Unsurprisingly, it was Buffy who broke his musing silence; she had both mellowed and blossomed in the nineteen months past, but the Slayer Prime still tended to be the most forceful and decisive personality in any gathering. “Okay, Giles, you’ve made us comfortable,” she announced. “You’ve done the intros, for those of us who didn’t already know each other. We’re not looking at any imminent world-endage, or you’d already be telling us about it, probably into your second page of footnotes by now. But, since you’ve pulled together all of the heavy deciders, we know this isn’t any casual meet-and-greet, so how’s about we get straight into the whatever of us being here?”

Giles gave her a lifted eyebrow and a tilted, rueful smile. “There is no pressing agenda,” he acknowledged. “In fact, when I first proposed this gathering, my primary thought was of reunion and well-deserved relaxation.” He sighed. “As I looked ahead to those matters we might discuss, however, I realised that there was indeed a particular issue that would soon call for some decisions.” He flicked a gesture to include Wendell and Salome. “And so I … expanded the guest list, for even if no choices can yet be made, this issue very much needs to be explored.”

“This isn’t about Spike again, is it?” Xander asked. It was startling to see the familiar schoolboy grin appearing in that firm-jawed, sun-bronzed face, but the easy, assured confidence in the man’s tone struck a note of even greater dissonance. “Because I’m tellin’ ya, he never, ever, stays dead.” He shook his head, and added, low and mournfully, “Ever.”

“No news on that front,” Salome assured them cheerfully, the piping little-girl voice rich, amused and conspiratorial. “I mean, he’s a sneaky bastard, so I make no promises, but the Coven is watching all the omens and monitoring any shifts or sudden peaks in the standard spectra, and we all know Willow would have sounded the alarm if her upstart line had spotted anything —” She chuckled as Willow stuck out her tongue in exaggerated retort, then went on. “I’m with Xander, the Peroxide Punker will definitely be back sooner or later … but it’ll be something original, knowing him, and we probably won’t have a clue till he appears in Trafalgar Square in front of a horde of mutant fire-breathing were-zebras.”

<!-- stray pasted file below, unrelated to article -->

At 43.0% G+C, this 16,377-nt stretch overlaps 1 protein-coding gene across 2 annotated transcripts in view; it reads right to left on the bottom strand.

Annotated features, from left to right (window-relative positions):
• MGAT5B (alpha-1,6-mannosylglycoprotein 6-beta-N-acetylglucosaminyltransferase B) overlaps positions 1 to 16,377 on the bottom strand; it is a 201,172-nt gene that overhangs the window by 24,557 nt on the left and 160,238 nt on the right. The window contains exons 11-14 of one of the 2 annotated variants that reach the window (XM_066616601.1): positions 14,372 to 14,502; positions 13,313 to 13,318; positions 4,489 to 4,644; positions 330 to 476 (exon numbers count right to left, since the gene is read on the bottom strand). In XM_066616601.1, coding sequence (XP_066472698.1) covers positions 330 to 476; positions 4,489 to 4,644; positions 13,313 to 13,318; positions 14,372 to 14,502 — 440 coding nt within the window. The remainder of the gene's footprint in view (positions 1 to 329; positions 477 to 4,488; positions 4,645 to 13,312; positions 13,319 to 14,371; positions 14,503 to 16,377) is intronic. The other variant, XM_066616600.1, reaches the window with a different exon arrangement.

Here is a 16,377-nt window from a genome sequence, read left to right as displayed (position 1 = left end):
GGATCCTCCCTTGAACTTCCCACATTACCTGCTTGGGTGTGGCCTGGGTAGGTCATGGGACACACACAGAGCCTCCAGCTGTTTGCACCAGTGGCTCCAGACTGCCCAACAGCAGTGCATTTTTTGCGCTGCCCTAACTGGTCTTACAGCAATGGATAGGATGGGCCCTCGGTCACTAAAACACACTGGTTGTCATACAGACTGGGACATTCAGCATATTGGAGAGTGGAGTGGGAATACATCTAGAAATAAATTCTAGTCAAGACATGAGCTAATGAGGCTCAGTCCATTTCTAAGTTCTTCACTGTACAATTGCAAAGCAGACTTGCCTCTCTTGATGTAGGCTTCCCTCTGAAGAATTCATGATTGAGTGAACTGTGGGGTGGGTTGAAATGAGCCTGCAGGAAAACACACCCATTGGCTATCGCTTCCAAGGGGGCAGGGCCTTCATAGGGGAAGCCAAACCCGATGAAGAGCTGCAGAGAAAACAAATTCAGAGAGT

“Well, I’m not making any guesses,” Willow said with a shrug. “Mainly because it only delays Giles telling us.”

“Indeed,” Giles said in agreement. “Not that the colourful byplay hasn’t been every bit as entertaining as informative.” He set down his drink. “Very well, then. Wendell, how many Slayers do we have in register at present?”

“Right.” Chu began rapidly tapping keys on the smartphone’s screen interface, the custom-designed holographic spectacles giving his face a vaguely Strangelovian cast. “I think I might know where you’re going with this, sir, so: do you want the number currently living, or the total identified since the First Activation?”

“Ah.” Giles nodded. “Very perceptive, and quite correct. The latter, please, with detail.”

“Mm-hmm.” Chu tapped in a few more entries, then reported, “One thousand, four hundred and twenty-seven positively identified — not including Primus and Secundus — of whom forty-one are deceased. Additionally, there are one hundred thirteen who died before we could confirm their status, with an aggregate confidence of 85.4%, so the likelihood is that this number included ninety-six or ninety-seven actual Slayers. And —” More taps. “Fifty-one current possibilities are being investigated, with available evidence suggesting that at least twenty-nine are almost certainly Slayers, and seven more highly probable, with the remaining fourteen not yet firm enough for extrapolation.” He looked up. “In total, a probable one thousand, five hundred fifty-two, of whom roughly one thousand, four hundred sixteen are still living.”

“Got it,” Buffy said briskly. “We already knew we were slammed with a tidal wave of baby Slayers after Sunnydale did the ol’ sinkeroo, and we’ve been scrambling to play catch-up ever since. Sounds like we’re finally on top of it, thanks to world-class mystical detecting —” A nod to Willow. “— and field follow-up.” This to Xander. “Great job, guys, champagne is definitely warranted here.” She turned toward where Giles still stood. “Except, why am I thinking it’s not that simple?”

Giles shook his head. “Would that it were,” he sighed. “Would that it were.”